A major reason why we did not win the World Cup in 2003 was the injury to All Black captain and iconic leader, Tana Umaga. Tana was hurt in a collision with teammate Carlos Spencer and didn't recover in time. It was not surprising that his on field dynamism, commitment and leadership were sorely missed when it came to the semi-finals. Unfortunately, it was one year too far. In 2007, if he’d even only been playing on only one leg, I’m convinced we would have taken care of business and won the World Cup.
As it was, Tana got out at the top, having been an incredible ambassador for All Black values and New Zealand. He was instrumental in winning the hosting rights for the 2011 World Cup, which may prove to be his greatest legacy. He’s now coaching Toulon after having single-handedly taken them from Division II to France’s top 14. I went along to watch a pre-season friendly against Saracens which ended up in a 60 point jamboree of running rugby which would have left Tana fuming. No structure, no discipline, no commitment, no leadership. I wouldn’t have wanted to be those boys the next morning!!
The following day, Tana and wife, plus three adorable daughters, Gabrielle (8), Lily-Kate (4) and Anise (2) came around to our St. Tropez house. They joined Ben Castle and his new wife, Lauren, and Tusi and Carla Pisi. Ben and Tusi are ex-New Zealand players with the Chiefs in Auckland and were terrific company. Ben, as the newbie, took charge of the Mini Moke as we four boys zoomed into St. Tropez, leaving the girls (young and younger) to an afternoon/evening’s fun and games by the pool.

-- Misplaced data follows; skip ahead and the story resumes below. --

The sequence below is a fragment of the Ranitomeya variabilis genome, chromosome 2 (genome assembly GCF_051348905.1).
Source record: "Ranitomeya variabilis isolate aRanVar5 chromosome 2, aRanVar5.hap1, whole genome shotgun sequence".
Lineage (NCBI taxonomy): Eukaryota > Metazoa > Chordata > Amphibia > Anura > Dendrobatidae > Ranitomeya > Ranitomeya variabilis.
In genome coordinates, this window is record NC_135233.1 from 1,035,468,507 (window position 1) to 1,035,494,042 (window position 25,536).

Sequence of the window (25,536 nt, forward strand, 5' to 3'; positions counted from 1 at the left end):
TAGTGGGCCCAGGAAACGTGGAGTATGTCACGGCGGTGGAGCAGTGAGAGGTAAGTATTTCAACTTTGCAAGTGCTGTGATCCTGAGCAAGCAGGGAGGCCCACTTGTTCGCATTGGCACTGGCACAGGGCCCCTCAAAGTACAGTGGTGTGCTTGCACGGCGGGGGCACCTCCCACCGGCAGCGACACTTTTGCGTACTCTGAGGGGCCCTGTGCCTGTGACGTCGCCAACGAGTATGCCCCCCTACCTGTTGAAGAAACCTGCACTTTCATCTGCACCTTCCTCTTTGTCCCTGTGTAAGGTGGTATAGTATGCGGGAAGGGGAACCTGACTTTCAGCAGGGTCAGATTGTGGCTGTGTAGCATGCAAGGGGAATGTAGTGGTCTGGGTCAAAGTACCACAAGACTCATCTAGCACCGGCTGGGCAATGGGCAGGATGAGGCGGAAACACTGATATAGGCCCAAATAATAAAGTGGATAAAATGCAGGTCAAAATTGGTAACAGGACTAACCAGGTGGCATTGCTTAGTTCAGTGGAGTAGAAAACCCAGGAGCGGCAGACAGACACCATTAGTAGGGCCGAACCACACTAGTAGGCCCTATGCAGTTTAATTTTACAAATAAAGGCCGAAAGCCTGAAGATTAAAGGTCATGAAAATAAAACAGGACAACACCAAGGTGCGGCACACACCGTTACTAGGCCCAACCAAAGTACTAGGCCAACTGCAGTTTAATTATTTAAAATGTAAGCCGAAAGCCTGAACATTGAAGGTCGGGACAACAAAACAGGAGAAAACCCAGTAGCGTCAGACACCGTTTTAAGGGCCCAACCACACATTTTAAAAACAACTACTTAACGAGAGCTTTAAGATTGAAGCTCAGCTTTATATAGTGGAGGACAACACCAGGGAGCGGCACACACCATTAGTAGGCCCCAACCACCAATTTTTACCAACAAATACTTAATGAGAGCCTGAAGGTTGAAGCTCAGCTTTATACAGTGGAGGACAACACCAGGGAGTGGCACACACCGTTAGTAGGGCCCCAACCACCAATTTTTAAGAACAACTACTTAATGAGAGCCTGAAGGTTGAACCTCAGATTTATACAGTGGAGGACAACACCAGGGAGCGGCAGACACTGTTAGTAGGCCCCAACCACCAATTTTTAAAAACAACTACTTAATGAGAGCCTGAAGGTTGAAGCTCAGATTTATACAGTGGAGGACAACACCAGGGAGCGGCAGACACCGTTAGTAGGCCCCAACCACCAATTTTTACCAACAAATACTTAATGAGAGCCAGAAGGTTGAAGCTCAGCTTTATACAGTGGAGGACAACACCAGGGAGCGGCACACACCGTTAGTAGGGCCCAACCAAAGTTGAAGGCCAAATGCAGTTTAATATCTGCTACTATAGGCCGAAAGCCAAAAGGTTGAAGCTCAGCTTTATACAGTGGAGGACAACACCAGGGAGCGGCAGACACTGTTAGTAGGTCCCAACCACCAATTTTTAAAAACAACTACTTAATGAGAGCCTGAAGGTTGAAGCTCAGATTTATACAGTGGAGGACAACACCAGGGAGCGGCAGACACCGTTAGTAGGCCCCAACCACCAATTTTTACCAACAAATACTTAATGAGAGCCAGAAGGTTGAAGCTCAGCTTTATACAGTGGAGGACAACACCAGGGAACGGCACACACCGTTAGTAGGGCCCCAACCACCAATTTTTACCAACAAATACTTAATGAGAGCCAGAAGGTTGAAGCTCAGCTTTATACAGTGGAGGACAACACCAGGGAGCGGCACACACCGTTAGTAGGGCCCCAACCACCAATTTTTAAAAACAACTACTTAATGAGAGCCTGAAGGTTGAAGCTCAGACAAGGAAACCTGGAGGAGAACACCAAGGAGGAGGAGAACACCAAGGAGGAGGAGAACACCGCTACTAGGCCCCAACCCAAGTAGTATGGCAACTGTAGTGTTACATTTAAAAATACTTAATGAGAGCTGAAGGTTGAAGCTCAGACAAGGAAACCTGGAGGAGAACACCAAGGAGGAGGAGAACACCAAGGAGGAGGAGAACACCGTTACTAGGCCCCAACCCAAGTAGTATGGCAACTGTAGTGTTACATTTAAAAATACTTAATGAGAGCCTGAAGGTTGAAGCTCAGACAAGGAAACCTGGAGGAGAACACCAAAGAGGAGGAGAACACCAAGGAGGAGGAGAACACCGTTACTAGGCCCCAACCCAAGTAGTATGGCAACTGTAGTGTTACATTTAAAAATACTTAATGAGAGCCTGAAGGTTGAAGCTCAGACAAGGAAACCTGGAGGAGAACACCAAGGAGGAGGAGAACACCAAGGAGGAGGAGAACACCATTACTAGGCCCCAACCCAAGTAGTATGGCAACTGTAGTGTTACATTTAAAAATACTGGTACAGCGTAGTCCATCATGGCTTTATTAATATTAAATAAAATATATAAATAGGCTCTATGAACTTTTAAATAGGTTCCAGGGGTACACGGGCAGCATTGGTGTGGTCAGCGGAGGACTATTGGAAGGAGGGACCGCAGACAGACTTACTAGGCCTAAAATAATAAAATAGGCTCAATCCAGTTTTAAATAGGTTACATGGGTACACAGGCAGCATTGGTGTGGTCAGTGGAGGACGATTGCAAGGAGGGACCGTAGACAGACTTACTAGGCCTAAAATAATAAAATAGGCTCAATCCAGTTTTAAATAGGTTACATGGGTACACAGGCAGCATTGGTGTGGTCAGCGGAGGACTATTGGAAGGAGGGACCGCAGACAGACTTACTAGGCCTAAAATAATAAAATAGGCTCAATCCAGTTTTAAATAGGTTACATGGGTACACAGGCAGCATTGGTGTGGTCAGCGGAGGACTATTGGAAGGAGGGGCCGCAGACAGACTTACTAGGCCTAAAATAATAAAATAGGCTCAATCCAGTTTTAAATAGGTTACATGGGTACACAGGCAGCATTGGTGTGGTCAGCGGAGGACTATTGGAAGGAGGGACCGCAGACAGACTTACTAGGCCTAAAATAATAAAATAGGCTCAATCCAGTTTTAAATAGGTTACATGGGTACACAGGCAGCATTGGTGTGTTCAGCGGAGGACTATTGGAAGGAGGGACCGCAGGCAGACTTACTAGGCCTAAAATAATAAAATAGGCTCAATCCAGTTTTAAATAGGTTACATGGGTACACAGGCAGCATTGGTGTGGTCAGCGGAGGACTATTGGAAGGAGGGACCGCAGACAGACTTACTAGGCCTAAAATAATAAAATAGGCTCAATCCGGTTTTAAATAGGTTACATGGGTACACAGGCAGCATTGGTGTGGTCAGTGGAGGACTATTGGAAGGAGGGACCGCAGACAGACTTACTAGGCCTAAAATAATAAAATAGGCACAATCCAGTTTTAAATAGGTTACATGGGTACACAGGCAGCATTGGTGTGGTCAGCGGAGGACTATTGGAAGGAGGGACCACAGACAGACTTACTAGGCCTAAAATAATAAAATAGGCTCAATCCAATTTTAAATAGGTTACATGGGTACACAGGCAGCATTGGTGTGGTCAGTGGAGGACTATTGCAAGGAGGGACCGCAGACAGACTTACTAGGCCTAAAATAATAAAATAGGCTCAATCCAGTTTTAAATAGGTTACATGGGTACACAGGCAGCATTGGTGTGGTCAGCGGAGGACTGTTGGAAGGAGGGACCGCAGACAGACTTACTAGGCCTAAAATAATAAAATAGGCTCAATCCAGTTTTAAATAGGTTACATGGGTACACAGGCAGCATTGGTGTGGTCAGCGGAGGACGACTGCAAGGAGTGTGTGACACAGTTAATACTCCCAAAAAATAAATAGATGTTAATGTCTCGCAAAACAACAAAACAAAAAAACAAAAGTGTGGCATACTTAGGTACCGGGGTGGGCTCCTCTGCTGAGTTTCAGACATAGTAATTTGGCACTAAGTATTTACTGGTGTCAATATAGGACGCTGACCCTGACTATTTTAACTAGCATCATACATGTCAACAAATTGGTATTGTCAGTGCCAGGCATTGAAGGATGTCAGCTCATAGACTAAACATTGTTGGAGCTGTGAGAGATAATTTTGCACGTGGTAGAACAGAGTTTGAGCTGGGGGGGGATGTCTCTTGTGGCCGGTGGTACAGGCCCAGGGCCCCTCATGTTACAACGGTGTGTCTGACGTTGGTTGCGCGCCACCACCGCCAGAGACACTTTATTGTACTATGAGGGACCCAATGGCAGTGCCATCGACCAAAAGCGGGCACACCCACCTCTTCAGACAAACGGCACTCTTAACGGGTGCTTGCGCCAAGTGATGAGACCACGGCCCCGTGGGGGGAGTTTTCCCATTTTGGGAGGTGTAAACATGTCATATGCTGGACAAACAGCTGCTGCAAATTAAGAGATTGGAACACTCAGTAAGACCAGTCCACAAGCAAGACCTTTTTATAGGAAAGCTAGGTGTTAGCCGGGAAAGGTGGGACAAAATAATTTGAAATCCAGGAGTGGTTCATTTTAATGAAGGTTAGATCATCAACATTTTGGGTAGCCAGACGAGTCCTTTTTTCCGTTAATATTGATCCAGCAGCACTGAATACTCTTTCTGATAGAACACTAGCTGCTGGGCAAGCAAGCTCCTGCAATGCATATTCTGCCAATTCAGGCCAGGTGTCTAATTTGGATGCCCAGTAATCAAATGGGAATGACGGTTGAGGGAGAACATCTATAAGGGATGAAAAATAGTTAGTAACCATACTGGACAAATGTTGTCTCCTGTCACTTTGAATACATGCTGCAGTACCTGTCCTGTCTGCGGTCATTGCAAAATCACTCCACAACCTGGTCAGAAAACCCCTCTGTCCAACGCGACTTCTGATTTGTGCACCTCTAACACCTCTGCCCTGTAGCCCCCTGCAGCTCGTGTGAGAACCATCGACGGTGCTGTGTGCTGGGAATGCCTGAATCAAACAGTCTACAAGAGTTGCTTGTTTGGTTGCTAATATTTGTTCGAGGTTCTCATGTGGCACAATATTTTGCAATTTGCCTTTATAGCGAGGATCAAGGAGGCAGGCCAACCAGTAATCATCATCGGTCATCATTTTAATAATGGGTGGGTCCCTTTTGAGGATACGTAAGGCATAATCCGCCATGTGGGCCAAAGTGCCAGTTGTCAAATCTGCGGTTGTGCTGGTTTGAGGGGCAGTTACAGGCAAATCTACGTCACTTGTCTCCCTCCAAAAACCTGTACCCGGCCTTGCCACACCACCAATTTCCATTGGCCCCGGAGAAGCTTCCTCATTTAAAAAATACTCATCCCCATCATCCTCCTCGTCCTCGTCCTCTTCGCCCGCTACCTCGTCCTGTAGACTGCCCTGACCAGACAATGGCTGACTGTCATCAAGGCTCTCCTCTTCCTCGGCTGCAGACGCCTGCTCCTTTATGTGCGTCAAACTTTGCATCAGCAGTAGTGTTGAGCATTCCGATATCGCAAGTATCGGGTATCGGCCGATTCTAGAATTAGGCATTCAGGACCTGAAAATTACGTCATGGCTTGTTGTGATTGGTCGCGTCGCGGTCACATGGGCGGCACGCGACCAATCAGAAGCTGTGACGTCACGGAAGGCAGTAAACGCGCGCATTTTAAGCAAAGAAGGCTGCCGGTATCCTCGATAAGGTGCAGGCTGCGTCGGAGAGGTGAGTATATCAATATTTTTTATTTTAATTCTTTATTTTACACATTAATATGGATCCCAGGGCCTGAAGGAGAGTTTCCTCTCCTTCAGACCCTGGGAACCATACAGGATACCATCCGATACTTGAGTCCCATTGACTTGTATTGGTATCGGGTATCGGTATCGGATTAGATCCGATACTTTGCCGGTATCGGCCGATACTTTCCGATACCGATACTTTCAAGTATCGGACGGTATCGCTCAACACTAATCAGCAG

Tana was stopped quite a few times in St. Tropez for photos and autographs, demonstrating how much the All Blacks are revered throughout France. And, let’s face it, Tana is somewhat recognizable. He signed autographs and posed for photos; helping to spread New Zealand’s charisma in a very positive, upbeat way. It will be fascinating to see whether these passionate Kiwis can drive Toulon into a top six place in what is probably the toughest club competition in the world.
One book that will be required reading for Tana is John Daniell's Inside French Rugby: Confessions of a Kiwi Mercenary. It’s the best inside look of how the French really view club rugby, including playing away from home and playing against European opposition. It is also a book I recommend if you want to understand the innermost workings of Kiwis, Frenchmen and rugby players. JD – who played with Tana in Wellington - now writes for L’Equipe. That boy sure done good.